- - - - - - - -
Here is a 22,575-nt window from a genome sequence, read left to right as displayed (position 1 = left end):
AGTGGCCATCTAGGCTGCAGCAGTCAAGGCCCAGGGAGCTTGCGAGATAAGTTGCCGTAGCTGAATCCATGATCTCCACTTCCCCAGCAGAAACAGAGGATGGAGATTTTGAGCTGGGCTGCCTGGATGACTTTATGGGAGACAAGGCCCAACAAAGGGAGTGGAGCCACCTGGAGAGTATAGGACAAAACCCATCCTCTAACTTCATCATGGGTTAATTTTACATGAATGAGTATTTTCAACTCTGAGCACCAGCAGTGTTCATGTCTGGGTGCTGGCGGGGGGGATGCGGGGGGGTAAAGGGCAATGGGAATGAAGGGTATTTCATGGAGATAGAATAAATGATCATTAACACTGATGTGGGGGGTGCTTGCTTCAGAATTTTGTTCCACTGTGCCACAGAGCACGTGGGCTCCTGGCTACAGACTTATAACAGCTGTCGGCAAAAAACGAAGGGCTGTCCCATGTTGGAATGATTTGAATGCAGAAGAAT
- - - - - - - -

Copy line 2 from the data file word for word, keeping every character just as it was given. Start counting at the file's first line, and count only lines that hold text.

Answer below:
AGTGGCCATCTAGGCTGCAGCAGTCAAGGCCCAGGGAGCTTGCGAGATAAGTTGCCGTAGCTGAATCCATGATCTCCACTTCCCCAGCAGAAACAGAGGATGGAGATTTTGAGCTGGGCTGCCTGGATGACTTTATGGGAGACAAGGCCCAACAAAGGGAGTGGAGCCACCTGGAGAGTATAGGACAAAACCCATCCTCTAACTTCATCATGGGTTAATTTTACATGAATGAGTATTTTCAACTCTGAGCACCAGCAGTGTTCATGTCTGGGTGCTGGCGGGGGGGATGCGGGGGGGTAAAGGGCAATGGGAATGAAGGGTATTTCATGGAGATAGAATAAATGATCATTAACACTGATGTGGGGGGTGCTTGCTTCAGAATTTTGTTCCACTGTGCCACAGAGCACGTGGGCTCCTGGCTACAGACTTATAACAGCTGTCGGCAAAAAACGAAGGGCTGTCCCATGTTGGAATGATTTGAATGCAGAAGAAT